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Steven Spear

Steve Spear: The gap with the ideal is a good place to define objectives

By Steven Spear, - Last updated: Thursday, October 21, 2010 - Save & Share - Leave a comment

There are at least four conditions that trigger improvement: what we did didn’t work as planned, we disappointed a customer, there is an anticipated (or actual) need to get better, and what we do departs from the ideal.

The most superlative operationally excellent organizations generate and sustain rates of improvement and innovation that are faster, broader in span, and more relentless than their peers and competitors can generate.

There are several triggers for this improvement.

First, because work is consistently designed so departures from expected approach or outcome are immediately evident, those surprises are trigger for problem solving.

Second, even if work proceeds as expected, if customers (internal or external) are somehow disappointed, that is a trigger for improvement.

Third, there is the anticipatory case for change that triggers improvement.  e.g.,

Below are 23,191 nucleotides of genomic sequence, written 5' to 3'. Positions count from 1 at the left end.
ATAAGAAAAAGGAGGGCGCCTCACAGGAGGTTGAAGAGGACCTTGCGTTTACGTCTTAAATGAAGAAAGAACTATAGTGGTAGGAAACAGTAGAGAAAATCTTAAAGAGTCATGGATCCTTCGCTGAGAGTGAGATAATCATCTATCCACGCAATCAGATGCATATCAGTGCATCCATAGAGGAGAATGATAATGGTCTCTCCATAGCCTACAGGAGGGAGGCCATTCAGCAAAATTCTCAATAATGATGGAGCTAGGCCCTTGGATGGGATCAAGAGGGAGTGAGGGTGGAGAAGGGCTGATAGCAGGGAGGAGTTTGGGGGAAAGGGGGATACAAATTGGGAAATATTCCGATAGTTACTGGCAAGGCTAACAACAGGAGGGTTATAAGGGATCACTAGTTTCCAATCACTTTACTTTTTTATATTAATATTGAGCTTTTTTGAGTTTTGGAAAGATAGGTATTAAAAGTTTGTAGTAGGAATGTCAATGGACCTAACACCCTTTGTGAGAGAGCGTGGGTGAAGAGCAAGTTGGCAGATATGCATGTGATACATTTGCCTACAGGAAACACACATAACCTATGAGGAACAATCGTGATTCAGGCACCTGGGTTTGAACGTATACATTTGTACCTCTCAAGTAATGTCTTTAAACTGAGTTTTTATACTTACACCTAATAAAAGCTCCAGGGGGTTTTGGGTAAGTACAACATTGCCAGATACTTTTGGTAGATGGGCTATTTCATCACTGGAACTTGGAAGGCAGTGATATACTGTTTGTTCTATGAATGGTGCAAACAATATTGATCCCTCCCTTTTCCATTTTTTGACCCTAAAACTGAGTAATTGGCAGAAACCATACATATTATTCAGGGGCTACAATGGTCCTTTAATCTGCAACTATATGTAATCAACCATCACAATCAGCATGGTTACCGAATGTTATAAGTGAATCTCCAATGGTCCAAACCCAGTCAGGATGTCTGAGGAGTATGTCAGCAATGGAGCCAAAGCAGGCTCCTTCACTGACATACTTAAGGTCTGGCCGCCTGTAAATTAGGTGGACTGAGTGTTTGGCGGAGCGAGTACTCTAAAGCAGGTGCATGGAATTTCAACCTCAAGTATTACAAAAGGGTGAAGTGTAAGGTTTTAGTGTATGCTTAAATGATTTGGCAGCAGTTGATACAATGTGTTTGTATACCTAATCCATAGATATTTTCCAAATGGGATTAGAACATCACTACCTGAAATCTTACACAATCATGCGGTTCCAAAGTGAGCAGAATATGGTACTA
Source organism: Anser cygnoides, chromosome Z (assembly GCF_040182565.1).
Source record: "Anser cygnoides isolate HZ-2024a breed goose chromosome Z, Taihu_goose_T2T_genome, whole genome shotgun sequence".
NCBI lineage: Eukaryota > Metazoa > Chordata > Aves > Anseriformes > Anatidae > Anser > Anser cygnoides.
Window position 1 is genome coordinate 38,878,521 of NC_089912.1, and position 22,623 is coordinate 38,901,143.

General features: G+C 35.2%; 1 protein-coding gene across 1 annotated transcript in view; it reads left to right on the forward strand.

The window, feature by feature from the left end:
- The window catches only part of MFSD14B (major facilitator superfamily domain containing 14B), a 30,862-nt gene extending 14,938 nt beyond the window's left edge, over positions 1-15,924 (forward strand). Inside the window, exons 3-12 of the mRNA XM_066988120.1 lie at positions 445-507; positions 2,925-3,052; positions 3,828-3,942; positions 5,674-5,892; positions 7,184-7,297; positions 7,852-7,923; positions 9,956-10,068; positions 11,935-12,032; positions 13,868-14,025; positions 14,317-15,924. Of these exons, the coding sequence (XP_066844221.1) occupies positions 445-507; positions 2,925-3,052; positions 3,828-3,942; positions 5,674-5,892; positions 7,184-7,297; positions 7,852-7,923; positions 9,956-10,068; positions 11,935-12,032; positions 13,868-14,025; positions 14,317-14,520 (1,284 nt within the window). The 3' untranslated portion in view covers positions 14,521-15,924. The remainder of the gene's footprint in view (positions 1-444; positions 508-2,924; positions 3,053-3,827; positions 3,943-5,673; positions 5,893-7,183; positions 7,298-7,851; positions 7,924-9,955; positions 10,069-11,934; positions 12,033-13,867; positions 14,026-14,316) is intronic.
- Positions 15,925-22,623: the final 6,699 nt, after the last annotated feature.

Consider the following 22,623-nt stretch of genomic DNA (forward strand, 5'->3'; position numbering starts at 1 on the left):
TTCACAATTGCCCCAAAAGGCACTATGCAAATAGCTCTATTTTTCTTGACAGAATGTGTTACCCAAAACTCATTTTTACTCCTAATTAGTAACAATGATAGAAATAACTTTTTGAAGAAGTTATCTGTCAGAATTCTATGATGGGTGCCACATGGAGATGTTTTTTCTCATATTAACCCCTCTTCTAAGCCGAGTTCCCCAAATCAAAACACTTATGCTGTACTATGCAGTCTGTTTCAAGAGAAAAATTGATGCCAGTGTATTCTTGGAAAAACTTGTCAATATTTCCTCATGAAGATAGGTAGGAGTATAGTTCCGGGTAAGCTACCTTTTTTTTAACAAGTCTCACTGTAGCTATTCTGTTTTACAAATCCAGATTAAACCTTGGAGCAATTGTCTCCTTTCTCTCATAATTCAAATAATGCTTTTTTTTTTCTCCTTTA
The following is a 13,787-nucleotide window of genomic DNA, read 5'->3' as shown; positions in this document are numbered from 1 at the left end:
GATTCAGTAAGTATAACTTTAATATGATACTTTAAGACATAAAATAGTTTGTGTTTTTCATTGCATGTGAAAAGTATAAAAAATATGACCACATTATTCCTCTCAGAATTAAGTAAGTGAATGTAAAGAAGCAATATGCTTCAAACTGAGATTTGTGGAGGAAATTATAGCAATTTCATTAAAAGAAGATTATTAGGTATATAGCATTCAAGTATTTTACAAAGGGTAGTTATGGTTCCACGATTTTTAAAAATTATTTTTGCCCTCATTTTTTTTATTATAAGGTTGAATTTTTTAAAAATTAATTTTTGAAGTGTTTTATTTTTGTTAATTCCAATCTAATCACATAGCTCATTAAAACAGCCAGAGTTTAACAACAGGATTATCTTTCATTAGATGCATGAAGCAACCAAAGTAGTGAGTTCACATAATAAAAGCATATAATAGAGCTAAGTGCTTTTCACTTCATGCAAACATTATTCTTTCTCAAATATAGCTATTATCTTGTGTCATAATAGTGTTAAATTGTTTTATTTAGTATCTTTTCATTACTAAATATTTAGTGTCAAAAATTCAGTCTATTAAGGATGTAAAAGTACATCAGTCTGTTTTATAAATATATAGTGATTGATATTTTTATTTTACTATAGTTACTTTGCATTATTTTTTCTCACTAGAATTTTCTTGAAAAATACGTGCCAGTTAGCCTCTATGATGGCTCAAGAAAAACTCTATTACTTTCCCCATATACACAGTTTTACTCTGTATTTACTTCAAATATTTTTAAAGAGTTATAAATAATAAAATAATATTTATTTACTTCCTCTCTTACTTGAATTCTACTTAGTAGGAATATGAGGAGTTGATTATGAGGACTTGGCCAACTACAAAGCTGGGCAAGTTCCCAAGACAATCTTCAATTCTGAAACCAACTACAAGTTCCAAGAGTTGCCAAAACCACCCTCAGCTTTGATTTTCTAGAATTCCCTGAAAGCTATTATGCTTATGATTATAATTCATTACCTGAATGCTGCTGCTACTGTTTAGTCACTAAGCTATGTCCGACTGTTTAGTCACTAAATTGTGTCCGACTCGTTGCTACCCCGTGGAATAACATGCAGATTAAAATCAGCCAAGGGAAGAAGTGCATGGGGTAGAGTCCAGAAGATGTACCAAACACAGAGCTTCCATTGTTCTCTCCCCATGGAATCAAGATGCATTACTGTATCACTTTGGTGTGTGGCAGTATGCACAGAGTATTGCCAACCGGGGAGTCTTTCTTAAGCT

— currency exchange rate changes will require a 20% reduction in cost.
— a competitor is entering the market and we have to add more value with less effort.

Fourth, there is the ideal as a consistent source of concern.  In my work with Toyota, the doing of work was explained in terms of ideally, we would be respond with defect-free products and services, immediately, on demand, in units of use (1×1), without waste (notice that is one of several criteria, not the sole criteria as some would have), safely, and securely.

Observed departures from the ideal were triggers for the question: what is it we don’t understand that causes us to have defects, delays, waste, and risk?  Outside Toyota, a ‘relentless pursuit of perfection’ is a trigger too.  As I detail in The High Velocity Edge, perfect workplace safety was the objective at Alcoa, perfectly safe nuclear propulsion the objective in the US Navy.

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